Instead, these declarations for secession stress a compact theory that indicted the federal government for failing to live up to its end of the Constitutional bargain by not enforcing the Fugitive Slave Act and by blocking the expansion of slavery into the territories. During the war itself, the Confederacy often trampled on both state and individual rights through the nationalization of industry, inflation, and conscription.

All of this does not excuse any evils committed by the “Yankees.” A strong, but highly nuanced and conditional, case can be made that President Abraham Lincoln was wrong to violently prevent secession much as Russia is wrong to do so now against illiberal Chechnya.

Historian Jeffrey Rogers Hummel persuasively contends that had Lincoln let South Carolina and its allies leave prior to the firing on Fort Sumter, the Upper South would have stayed in the Union. Limited to a weak rump of Gulf coast states and South Carolina, the new nation would have faced a grim future of isolation, slave revolts, runaways, and eventual collapse.

An even more powerful moral case for self-determination can be made, though Confederate multiculturalists will never do it, in defense of the insurgents at Harpers Ferry led by John Brown. If any individual during the civil war period deserves the accolade of hero, it is not Lincoln or Davis but Brown’s ally, Lysander Spooner. Spooner’s antislavery interpretation of the Constitution had inspired Frederick Douglass during the 1850s. Later, Spooner opposed the war but, all the while, he was consistent in his support for the inalienable rights of all individuals.

If the Confederate multiculturalists believe in liberty, as many of them assert, they will stop waving the Stars and Bars, abandon the cause of a nation state that championed an unforgivable violation of inalienable rights, and embrace the rich American heritage of individualism.

David T. Beito is an associate professor of history at the University of Alabama. Charles W. Nuckolls is professor at anthropology at the University of Alabama. Both belong to Liberty and Power, a group blog at the History News Network.

Cruz Quits at Last!

Famed bobble-head reporter Gilbert Cruz quit his post as campus beat reporter and left for New York City, where he will take a job as an entertainment reporter.

The Alabama Observer is pleased for Cruz, since, as a soft-ball journalist with no talent for investigative reporting we feel Cruz has finally found his niche.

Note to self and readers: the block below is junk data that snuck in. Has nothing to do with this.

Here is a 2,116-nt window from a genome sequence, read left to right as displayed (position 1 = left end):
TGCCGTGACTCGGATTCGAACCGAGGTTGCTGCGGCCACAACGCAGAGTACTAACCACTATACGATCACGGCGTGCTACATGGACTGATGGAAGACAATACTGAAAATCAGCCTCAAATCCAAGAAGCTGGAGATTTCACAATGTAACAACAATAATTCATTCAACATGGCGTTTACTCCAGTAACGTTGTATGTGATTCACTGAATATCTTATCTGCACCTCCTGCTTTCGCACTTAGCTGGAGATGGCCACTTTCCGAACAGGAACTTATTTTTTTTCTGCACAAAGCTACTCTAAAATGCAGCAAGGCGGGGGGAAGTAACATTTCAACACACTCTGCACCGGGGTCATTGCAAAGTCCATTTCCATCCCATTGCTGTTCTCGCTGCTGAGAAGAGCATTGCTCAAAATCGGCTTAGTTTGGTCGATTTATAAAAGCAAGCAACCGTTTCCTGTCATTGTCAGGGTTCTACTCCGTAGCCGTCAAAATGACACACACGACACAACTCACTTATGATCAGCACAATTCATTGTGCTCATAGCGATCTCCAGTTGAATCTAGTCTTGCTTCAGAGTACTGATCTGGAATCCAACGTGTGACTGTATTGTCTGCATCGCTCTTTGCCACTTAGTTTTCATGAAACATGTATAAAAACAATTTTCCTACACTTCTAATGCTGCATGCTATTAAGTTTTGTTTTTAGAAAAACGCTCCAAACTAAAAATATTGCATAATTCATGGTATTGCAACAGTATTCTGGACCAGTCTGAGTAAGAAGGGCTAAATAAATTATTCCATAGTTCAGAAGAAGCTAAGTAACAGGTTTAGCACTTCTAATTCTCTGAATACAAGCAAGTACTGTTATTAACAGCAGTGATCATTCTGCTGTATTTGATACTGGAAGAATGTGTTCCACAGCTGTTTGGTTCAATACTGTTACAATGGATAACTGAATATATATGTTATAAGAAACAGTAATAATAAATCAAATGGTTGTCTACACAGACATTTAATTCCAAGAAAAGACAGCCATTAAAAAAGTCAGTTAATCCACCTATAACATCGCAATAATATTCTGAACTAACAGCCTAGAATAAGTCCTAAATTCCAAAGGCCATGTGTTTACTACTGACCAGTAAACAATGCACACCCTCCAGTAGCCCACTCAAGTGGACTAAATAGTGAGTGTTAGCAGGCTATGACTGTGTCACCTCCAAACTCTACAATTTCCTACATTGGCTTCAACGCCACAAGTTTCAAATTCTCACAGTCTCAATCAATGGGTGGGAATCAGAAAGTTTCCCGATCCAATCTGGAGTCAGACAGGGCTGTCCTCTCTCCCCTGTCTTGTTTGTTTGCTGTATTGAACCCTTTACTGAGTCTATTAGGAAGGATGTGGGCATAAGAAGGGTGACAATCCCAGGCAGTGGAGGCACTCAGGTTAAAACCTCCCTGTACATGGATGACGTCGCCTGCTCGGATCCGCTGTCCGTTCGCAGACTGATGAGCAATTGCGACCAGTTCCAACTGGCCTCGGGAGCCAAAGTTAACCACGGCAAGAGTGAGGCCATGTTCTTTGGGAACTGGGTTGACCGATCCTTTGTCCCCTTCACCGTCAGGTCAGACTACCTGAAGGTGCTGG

Cruz’s position as campus reporter has been taken by Mr. Adam Jones, in whom we have a more confidence — at least for now. We hope that Douglas Ray will encourage, or at least permit, Mr. Jones to do his job, without interferance from the well-connected administrative lobby at the University of Alabama.

Witt Hatchetman Kerry Kennedy Quits and Runs Back to Texas

Vice President for Financial Affairs, Kerry Kennedy, today resigned his position at the University of Alabama to take a lower–profile position at a University of Texas satellite campus in San Antonio.

In the manner of all troubled political appointees, Kennedy cited “family reasons” as the motive behind his sudden departure after less than one year on the job.

For the last several months, Kennedy has spearheaded Witt’s effort to commercialize the University of Alabama, restructuring its educational programs to mimic Wal-Mart. Reducing labor costs by mass firings (in Facilities Management, for example) and eliminating programs that do not “pay” have been key elements in Kennedy’s agenda.

Kennedy also directed the administration effort to drastically reduce medical benefits for faculty and staff.

So why is he leaving? The Tuscaloosa News is maintaining its policy of strict non-investigative journalism.

However, we at the Alabama Observer have our own theories. We know, for example, that Kennedy is named in a lawsuit agains the University claiming discrimination in the firing of several dozen employees earlier this year. We also know that Kennedy has been investigated in connection with the scandalous run-up in costs in the construction of the troubled Shelby Hall. Finally, we have heard from several inside sources that the Board of Trustees is troubled by alledged conflicts of interest in bidding for the rediculous $50 million expansion of the football stadium.